Moreover, among green funds, there was only one fundraiser each year during 2017-20, the report notes. There are a lot many of them, now.

Around 72% of the PE-VC capital into sustainable investments in Southeast Asia have gone into energy solutions — low-carbon, energy efficiency, and grid solutions — followed by waste and water management, and sustainable materials, according to the Bain, Microsoft, and Temasek report.

Other nascent but promising sub-sectors include sustainable food systems, and the conservation and restoration of nature.

“Notwithstanding COVID-19 issues, Southeast Asia presents opportunities for disciplined, local private equity managers in specific sectors,” said Janette Aguto Hall, director of investment funds and special initiatives at ADB’s private sector operations department.

There’s also a great opportunity to participate in early-stage green investing, opined Clime Capital’s senior executives. “The traditional way of investing is being outpaced by more entrepreneurial, early-stage investors that can take more risk,” said Mason Wallick, managing director at Clime Capital and an investment committee member at the firm’s SEACEF fund.

Given the infancy of environmental and social investing in Southeast Asia, there are very few investible projects for large utility funds, added Clime Capital’s director Joshua Kramer. “What we do is try to fix that problem by providing early-stage capital… bridging the gap until infrastructure funds are able to take on projects. There needs to be a lot of other SEACEF for this region,” he said.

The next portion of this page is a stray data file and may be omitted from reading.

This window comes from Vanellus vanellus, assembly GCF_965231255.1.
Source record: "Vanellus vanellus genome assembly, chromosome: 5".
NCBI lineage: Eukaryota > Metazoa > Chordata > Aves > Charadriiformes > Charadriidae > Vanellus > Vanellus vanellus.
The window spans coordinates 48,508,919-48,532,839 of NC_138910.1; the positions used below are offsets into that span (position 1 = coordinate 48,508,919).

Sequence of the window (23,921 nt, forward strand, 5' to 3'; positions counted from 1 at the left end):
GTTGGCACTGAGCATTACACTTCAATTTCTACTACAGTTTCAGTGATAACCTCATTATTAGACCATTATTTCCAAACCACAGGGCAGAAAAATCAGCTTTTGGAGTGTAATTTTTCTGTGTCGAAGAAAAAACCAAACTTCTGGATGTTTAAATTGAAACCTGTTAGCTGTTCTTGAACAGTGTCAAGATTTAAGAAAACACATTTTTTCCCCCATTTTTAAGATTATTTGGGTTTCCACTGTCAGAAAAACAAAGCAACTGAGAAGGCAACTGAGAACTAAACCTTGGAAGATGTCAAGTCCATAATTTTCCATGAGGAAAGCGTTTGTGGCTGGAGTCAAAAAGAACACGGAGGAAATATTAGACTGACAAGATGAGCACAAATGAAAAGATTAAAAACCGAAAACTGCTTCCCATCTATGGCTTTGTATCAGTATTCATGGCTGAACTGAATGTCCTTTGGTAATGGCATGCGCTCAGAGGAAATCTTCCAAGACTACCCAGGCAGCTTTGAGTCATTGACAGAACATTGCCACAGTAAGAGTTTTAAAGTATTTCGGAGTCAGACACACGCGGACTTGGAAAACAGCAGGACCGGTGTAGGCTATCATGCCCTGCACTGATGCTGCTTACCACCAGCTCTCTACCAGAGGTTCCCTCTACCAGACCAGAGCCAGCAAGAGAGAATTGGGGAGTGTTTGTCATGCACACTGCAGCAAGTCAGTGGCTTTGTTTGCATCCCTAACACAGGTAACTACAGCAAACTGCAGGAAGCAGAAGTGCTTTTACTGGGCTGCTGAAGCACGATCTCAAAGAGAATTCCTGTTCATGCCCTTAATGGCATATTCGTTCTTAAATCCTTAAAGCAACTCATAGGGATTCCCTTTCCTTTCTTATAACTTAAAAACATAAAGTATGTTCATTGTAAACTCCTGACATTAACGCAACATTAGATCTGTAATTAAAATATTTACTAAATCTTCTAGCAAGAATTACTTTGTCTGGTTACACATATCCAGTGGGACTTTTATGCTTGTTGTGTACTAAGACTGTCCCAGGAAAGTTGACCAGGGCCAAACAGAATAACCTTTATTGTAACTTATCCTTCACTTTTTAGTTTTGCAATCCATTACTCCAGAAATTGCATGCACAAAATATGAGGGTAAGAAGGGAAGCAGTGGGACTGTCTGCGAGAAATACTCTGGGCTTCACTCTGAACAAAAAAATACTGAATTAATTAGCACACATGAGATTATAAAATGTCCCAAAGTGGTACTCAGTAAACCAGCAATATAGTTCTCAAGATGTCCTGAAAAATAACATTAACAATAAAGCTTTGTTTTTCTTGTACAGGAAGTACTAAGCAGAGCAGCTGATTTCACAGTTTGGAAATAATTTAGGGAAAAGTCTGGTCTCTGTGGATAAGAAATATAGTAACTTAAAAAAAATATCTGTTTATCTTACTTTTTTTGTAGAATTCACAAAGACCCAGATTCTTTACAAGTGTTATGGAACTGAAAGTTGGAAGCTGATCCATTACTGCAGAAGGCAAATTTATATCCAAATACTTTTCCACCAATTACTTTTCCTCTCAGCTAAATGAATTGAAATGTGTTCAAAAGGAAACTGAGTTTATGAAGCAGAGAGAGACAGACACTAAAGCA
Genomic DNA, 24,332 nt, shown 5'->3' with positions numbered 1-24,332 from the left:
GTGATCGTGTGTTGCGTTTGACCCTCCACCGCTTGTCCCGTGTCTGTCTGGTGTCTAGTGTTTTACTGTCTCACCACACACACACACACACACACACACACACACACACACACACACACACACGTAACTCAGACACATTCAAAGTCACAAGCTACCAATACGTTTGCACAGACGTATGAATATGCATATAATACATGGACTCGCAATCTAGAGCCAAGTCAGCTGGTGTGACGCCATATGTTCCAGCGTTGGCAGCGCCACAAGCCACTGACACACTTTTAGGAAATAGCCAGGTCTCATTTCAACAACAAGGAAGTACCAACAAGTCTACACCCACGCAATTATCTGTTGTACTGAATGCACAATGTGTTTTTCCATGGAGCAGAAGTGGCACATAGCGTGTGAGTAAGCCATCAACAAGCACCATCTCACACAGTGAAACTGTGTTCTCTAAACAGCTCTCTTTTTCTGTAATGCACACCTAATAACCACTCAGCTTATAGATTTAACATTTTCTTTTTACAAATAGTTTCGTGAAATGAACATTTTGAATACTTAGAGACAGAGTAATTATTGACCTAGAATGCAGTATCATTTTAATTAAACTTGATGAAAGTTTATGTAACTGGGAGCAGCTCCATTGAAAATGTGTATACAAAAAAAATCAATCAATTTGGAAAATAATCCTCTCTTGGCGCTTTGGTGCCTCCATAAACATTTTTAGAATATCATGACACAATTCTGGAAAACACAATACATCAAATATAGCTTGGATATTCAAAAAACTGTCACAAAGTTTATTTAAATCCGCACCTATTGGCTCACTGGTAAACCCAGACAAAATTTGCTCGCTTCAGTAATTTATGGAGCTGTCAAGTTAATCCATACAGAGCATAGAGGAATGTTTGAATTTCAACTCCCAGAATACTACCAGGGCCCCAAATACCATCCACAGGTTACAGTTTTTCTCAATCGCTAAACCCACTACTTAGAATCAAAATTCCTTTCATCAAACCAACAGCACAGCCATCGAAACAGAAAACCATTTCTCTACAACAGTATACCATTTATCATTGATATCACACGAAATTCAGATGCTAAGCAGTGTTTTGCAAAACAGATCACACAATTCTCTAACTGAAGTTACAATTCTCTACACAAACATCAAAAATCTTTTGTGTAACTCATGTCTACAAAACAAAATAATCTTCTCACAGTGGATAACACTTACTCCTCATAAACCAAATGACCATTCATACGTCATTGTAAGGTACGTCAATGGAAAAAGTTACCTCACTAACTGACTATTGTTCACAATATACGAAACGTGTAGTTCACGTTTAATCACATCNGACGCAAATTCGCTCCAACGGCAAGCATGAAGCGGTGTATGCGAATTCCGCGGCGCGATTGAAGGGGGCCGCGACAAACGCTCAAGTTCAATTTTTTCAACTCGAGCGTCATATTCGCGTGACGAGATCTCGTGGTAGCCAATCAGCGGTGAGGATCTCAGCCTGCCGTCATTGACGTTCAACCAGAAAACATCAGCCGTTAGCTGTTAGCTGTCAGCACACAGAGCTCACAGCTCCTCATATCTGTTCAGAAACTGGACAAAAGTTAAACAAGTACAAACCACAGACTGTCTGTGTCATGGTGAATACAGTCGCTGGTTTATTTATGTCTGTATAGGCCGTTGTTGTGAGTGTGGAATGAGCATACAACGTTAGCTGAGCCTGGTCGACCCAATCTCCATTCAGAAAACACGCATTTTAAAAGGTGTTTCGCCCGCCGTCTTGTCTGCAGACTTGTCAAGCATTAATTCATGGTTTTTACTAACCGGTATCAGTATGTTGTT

While early-stage is the riskiest, Wallick asserted that these are “reasonable risks” given that in a few years’ time, Clime Capital’s fund will create deep values.

Investing early is also a way to yield more opportunities for pre-IPO exits, and earlier options for liquidity, according to Kline of Investible. “There’s a need for investors to back climate tech companies early on in their journey so that more founders can reach those later stages of growth and deliver climate solutions at scale,” he said.

On the tech front, Investible points to a once-in-a-generation opportunity for technology investors to address climate issues.

Kline revealed that Investible’s Climate Tech Fund has seen more than 200 investment opportunities that fit within its mandate in just the last three months, spanning from waste and reuse opportunities to food and agri-tech companies.

Returns uncompromised

Given the immense opportunities in the region, the misconceptions regarding poor returns on green investments have changed.

“There are multiple revenue sources that meet the requirements of a decent return,” said Wallick.

The opportunity for impact investors today is much bigger than what managers can invest in, according to Tan Shao Ming, managing director at ABC World Asia. It is “large enough for all of us to be investing in, to make healthy returns financially,” he said at the Asia PE-VC Summit organised by DealStreetAsia last month.

Between 2015 and 2020, the median gross IRR for buyout deals stood at 24% for sustainability investments and 21% for other private market investments, according to the Bain, Microsoft and Temasek report quoted earlier. In the upper quartile, the IRR was 47% for sustainability investments and 42% for private market investments, respectively.

“There is a growing body of evidence that investing according to ESG principles is a fundamentally good strategy in the long term. High corporate standards for ESG issues generally indicate that the companies are responsibly-managed; these companies tend to outperform the market,” noted ADB’s Hall.

SUSI Partners’s Chan said he had seen value come to zero in projects that were not ESG compliant. “When we exit, we want the portfolio to become a development pipeline of credible, high-quality assets. The future growth of the platform is expected to give us a premium,” he said.

Andy Ho, the chief investment officer at VinaCapital, has similar principles. He summed up his firm’s ESG strategy at an investor conference on Oct 26: “In every private investment, we bring in an international firm called ERM to do due diligence on the business. Our shareholder agreement allows us to put in penalties in case they [investees] are unable to live up to their commitment in terms of ESG improvements.” 

Risks and challenges